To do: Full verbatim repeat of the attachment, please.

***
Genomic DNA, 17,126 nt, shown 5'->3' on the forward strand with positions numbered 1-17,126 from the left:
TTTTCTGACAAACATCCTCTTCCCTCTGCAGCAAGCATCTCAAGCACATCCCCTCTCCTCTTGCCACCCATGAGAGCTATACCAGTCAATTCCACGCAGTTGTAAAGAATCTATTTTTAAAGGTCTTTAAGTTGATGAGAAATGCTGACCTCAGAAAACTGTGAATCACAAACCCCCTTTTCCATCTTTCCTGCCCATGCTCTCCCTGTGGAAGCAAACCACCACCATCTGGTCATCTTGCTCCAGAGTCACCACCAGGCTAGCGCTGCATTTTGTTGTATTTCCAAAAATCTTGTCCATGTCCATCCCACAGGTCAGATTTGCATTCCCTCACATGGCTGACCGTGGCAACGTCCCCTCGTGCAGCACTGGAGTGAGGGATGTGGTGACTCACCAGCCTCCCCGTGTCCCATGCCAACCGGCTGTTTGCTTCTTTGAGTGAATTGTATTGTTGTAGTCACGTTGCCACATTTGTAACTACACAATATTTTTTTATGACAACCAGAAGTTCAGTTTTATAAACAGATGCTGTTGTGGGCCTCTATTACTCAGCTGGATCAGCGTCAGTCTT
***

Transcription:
Genomic DNA, 17,126 nt, shown 5'->3' on the forward strand with positions numbered 1-17,126 from the left:
TTTTCTGACAAACATCCTCTTCCCTCTGCAGCAAGCATCTCAAGCACATCCCCTCTCCTCTTGCCACCCATGAGAGCTATACCAGTCAATTCCACGCAGTTGTAAAGAATCTATTTTTAAAGGTCTTTAAGTTGATGAGAAATGCTGACCTCAGAAAACTGTGAATCACAAACCCCCTTTTCCATCTTTCCTGCCCATGCTCTCCCTGTGGAAGCAAACCACCACCATCTGGTCATCTTGCTCCAGAGTCACCACCAGGCTAGCGCTGCATTTTGTTGTATTTCCAAAAATCTTGTCCATGTCCATCCCACAGGTCAGATTTGCATTCCCTCACATGGCTGACCGTGGCAACGTCCCCTCGTGCAGCACTGGAGTGAGGGATGTGGTGACTCACCAGCCTCCCCGTGTCCCATGCCAACCGGCTGTTTGCTTCTTTGAGTGAATTGTATTGTTGTAGTCACGTTGCCACATTTGTAACTACACAATATTTTTTTATGACAACCAGAAGTTCAGTTTTATAAACAGATGCTGTTGTGGGCCTCTATTACTCAGCTGGATCAGCGTCAGTCTT